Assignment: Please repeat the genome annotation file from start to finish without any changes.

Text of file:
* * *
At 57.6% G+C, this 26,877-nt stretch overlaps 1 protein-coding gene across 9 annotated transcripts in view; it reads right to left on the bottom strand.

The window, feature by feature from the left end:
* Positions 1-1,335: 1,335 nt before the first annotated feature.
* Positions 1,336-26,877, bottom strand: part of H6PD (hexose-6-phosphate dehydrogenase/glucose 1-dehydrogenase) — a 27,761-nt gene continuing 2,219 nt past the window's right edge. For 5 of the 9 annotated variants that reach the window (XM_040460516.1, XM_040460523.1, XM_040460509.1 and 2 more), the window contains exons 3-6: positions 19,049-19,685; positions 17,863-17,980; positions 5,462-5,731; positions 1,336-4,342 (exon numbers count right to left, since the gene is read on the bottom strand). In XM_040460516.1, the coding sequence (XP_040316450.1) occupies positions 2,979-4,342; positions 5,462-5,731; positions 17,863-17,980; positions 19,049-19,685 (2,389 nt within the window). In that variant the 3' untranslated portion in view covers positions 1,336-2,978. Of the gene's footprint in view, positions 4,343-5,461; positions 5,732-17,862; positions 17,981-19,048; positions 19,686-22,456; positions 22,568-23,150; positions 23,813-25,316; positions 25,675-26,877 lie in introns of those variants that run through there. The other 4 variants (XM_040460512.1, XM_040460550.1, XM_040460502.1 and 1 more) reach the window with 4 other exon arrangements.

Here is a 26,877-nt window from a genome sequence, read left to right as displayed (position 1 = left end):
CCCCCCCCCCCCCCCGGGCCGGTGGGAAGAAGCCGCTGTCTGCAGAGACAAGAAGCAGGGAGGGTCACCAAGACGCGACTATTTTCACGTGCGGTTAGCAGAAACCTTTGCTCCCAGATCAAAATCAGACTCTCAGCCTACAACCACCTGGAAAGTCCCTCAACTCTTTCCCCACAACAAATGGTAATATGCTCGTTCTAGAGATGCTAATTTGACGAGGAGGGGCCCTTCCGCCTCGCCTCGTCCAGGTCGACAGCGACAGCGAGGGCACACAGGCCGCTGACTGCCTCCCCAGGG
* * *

At 57.6% G+C, this 26,877-nt stretch overlaps 1 protein-coding gene across 9 annotated transcripts in view; it reads right to left on the bottom strand.

The window, feature by feature from the left end:
* Positions 1-1,335: 1,335 nt before the first annotated feature.
* Positions 1,336-26,877, bottom strand: part of H6PD (hexose-6-phosphate dehydrogenase/glucose 1-dehydrogenase) — a 27,761-nt gene continuing 2,219 nt past the window's right edge. For 5 of the 9 annotated variants that reach the window (XM_040460516.1, XM_040460523.1, XM_040460509.1 and 2 more), the window contains exons 3-6: positions 19,049-19,685; positions 17,863-17,980; positions 5,462-5,731; positions 1,336-4,342 (exon numbers count right to left, since the gene is read on the bottom strand). In XM_040460516.1, the coding sequence (XP_040316450.1) occupies positions 2,979-4,342; positions 5,462-5,731; positions 17,863-17,980; positions 19,049-19,685 (2,389 nt within the window). In that variant the 3' untranslated portion in view covers positions 1,336-2,978. Of the gene's footprint in view, positions 4,343-5,461; positions 5,732-17,862; positions 17,981-19,048; positions 19,686-22,456; positions 22,568-23,150; positions 23,813-25,316; positions 25,675-26,877 lie in introns of those variants that run through there. The other 4 variants (XM_040460512.1, XM_040460550.1, XM_040460502.1 and 1 more) reach the window with 4 other exon arrangements.

Here is a 26,877-nt window from a genome sequence, read left to right as displayed (position 1 = left end):
CCCCCCCCCCCCCCCGGGCCGGTGGGAAGAAGCCGCTGTCTGCAGAGACAAGAAGCAGGGAGGGTCACCAAGACGCGACTATTTTCACGTGCGGTTAGCAGAAACCTTTGCTCCCAGATCAAAATCAGACTCTCAGCCTACAACCACCTGGAAAGTCCCTCAACTCTTTCCCCACAACAAATGGTAATATGCTCGTTCTAGAGATGCTAATTTGACGAGGAGGGGCCCTTCCGCCTCGCCTCGTCCAGGTCGACAGCGACAGCGAGGGCACACAGGCCGCTGACTGCCTCCCCAGGG